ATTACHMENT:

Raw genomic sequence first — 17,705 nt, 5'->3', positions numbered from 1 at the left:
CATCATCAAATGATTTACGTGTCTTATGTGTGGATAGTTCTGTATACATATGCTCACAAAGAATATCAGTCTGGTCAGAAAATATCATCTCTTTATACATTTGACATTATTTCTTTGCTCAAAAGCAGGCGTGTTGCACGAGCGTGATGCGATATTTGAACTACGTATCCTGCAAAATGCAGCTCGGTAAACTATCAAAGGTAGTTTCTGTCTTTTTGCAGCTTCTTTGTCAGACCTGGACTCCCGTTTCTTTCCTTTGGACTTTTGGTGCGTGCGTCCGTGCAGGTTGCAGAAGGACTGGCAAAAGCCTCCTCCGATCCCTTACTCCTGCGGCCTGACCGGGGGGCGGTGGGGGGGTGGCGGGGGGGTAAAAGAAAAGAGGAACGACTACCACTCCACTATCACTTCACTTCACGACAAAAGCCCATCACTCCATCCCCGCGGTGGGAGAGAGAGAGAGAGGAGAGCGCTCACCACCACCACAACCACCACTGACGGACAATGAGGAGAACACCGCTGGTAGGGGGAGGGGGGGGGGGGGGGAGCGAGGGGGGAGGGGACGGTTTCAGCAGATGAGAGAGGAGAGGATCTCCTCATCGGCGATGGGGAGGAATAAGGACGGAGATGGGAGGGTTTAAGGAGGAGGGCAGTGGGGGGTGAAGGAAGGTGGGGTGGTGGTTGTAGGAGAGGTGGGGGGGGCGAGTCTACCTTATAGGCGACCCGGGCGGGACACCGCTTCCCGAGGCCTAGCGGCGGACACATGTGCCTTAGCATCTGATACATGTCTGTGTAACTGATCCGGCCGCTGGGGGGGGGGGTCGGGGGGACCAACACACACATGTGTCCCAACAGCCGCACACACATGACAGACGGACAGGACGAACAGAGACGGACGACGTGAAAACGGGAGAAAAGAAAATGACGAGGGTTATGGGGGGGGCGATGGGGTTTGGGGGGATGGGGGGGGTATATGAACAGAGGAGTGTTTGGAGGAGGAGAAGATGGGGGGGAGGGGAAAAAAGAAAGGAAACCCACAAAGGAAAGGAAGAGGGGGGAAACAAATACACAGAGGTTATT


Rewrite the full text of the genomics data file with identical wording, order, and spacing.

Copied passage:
Raw genomic sequence first — 17,705 nt, 5'->3', positions numbered from 1 at the left:
CATCATCAAATGATTTACGTGTCTTATGTGTGGATAGTTCTGTATACATATGCTCACAAAGAATATCAGTCTGGTCAGAAAATATCATCTCTTTATACATTTGACATTATTTCTTTGCTCAAAAGCAGGCGTGTTGCACGAGCGTGATGCGATATTTGAACTACGTATCCTGCAAAATGCAGCTCGGTAAACTATCAAAGGTAGTTTCTGTCTTTTTGCAGCTTCTTTGTCAGACCTGGACTCCCGTTTCTTTCCTTTGGACTTTTGGTGCGTGCGTCCGTGCAGGTTGCAGAAGGACTGGCAAAAGCCTCCTCCGATCCCTTACTCCTGCGGCCTGACCGGGGGGCGGTGGGGGGGTGGCGGGGGGGTAAAAGAAAAGAGGAACGACTACCACTCCACTATCACTTCACTTCACGACAAAAGCCCATCACTCCATCCCCGCGGTGGGAGAGAGAGAGAGAGGAGAGCGCTCACCACCACCACAACCACCACTGACGGACAATGAGGAGAACACCGCTGGTAGGGGGAGGGGGGGGGGGGGGGAGCGAGGGGGGAGGGGACGGTTTCAGCAGATGAGAGAGGAGAGGATCTCCTCATCGGCGATGGGGAGGAATAAGGACGGAGATGGGAGGGTTTAAGGAGGAGGGCAGTGGGGGGTGAAGGAAGGTGGGGTGGTGGTTGTAGGAGAGGTGGGGGGGGCGAGTCTACCTTATAGGCGACCCGGGCGGGACACCGCTTCCCGAGGCCTAGCGGCGGACACATGTGCCTTAGCATCTGATACATGTCTGTGTAACTGATCCGGCCGCTGGGGGGGGGGGTCGGGGGGACCAACACACACATGTGTCCCAACAGCCGCACACACATGACAGACGGACAGGACGAACAGAGACGGACGACGTGAAAACGGGAGAAAAGAAAATGACGAGGGTTATGGGGGGGGCGATGGGGTTTGGGGGGATGGGGGGGGTATATGAACAGAGGAGTGTTTGGAGGAGGAGAAGATGGGGGGGAGGGGAAAAAAGAAAGGAAACCCACAAAGGAAAGGAAGAGGGGGGAAACAAATACACAGAGGTTATT